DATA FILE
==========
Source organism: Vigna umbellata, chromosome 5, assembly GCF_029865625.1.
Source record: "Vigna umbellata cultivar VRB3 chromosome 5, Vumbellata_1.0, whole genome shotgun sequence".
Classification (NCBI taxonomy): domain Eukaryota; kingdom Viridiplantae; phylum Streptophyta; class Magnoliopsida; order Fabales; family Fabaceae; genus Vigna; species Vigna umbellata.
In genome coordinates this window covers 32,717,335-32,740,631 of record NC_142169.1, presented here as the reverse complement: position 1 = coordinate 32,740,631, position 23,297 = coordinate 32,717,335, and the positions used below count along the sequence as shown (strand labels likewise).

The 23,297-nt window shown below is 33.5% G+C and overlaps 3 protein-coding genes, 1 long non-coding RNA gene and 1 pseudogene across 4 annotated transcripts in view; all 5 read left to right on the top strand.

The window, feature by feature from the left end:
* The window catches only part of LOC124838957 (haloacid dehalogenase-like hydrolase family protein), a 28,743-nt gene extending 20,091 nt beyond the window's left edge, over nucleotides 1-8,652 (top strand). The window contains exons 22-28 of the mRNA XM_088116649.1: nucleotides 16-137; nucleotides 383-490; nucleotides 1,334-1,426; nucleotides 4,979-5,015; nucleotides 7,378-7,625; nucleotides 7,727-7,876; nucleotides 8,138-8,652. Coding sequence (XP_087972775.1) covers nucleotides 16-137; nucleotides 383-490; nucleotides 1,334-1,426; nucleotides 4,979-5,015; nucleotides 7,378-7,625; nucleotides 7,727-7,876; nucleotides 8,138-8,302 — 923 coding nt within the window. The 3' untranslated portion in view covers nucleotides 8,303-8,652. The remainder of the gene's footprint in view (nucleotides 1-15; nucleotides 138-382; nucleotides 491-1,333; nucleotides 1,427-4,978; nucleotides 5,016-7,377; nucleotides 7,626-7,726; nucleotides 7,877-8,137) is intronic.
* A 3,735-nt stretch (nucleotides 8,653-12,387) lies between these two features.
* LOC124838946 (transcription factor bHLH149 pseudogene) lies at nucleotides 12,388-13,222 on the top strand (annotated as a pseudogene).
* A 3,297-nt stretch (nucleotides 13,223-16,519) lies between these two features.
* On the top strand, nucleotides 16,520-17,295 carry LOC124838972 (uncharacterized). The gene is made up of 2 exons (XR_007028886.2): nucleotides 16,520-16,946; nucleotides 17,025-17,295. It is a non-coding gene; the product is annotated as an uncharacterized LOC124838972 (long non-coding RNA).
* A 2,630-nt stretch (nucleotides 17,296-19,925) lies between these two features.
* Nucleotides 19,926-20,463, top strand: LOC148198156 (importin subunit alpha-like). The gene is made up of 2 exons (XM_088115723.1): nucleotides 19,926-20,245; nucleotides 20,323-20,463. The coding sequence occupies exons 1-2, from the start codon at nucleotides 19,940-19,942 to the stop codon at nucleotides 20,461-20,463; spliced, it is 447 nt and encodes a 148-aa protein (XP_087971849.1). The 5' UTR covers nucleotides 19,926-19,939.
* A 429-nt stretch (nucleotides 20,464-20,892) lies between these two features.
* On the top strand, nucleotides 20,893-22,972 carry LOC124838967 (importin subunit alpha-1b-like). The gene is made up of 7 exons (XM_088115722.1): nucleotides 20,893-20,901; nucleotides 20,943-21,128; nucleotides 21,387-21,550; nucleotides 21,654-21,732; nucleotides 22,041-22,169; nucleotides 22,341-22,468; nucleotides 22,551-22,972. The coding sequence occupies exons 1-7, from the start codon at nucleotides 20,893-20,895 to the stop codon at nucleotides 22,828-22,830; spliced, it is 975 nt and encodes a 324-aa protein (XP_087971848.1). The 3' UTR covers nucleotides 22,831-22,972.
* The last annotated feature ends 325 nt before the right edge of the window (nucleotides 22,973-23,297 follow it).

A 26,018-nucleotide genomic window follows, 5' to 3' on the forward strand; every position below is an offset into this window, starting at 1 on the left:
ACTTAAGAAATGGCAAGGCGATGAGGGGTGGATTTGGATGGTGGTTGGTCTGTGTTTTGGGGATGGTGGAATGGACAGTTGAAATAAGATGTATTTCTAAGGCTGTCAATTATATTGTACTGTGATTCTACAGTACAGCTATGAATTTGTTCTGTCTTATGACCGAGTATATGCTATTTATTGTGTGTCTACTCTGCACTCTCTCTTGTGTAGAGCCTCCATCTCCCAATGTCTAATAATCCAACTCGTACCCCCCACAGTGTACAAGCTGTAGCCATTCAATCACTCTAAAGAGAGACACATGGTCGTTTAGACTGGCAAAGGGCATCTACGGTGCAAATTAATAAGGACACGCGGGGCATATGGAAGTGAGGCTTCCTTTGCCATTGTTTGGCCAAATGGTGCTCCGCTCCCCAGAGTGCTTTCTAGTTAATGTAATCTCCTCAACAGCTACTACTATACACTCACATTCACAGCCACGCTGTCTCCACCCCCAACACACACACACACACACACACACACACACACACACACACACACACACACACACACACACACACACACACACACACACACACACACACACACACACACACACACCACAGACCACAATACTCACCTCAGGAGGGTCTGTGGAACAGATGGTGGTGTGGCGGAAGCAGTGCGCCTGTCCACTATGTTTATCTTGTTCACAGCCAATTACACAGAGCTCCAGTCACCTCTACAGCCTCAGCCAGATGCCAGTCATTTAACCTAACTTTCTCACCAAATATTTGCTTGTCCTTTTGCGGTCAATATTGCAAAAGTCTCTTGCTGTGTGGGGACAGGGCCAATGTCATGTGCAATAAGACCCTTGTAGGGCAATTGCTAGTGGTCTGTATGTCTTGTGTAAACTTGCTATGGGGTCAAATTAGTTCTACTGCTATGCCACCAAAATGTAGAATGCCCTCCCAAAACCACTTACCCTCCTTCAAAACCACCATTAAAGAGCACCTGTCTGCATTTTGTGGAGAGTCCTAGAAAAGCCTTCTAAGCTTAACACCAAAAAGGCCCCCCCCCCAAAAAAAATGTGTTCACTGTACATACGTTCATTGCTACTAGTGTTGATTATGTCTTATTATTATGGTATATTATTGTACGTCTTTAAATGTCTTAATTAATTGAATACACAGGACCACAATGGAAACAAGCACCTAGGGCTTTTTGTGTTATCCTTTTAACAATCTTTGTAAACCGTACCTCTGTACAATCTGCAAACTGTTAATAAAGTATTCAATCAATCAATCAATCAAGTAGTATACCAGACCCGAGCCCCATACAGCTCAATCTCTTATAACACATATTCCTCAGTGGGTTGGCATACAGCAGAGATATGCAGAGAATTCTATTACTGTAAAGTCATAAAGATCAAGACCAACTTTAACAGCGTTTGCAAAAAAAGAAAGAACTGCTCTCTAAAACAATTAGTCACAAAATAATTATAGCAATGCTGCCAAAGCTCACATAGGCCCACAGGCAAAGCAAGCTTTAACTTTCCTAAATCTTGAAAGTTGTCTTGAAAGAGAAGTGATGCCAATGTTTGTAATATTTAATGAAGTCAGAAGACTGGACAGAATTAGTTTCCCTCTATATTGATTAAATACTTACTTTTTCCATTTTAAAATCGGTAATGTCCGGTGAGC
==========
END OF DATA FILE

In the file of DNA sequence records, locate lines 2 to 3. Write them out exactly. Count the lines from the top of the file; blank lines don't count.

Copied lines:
Source record: "Vigna umbellata cultivar VRB3 chromosome 5, Vumbellata_1.0, whole genome shotgun sequence".
Classification (NCBI taxonomy): domain Eukaryota; kingdom Viridiplantae; phylum Streptophyta; class Magnoliopsida; order Fabales; family Fabaceae; genus Vigna; species Vigna umbellata.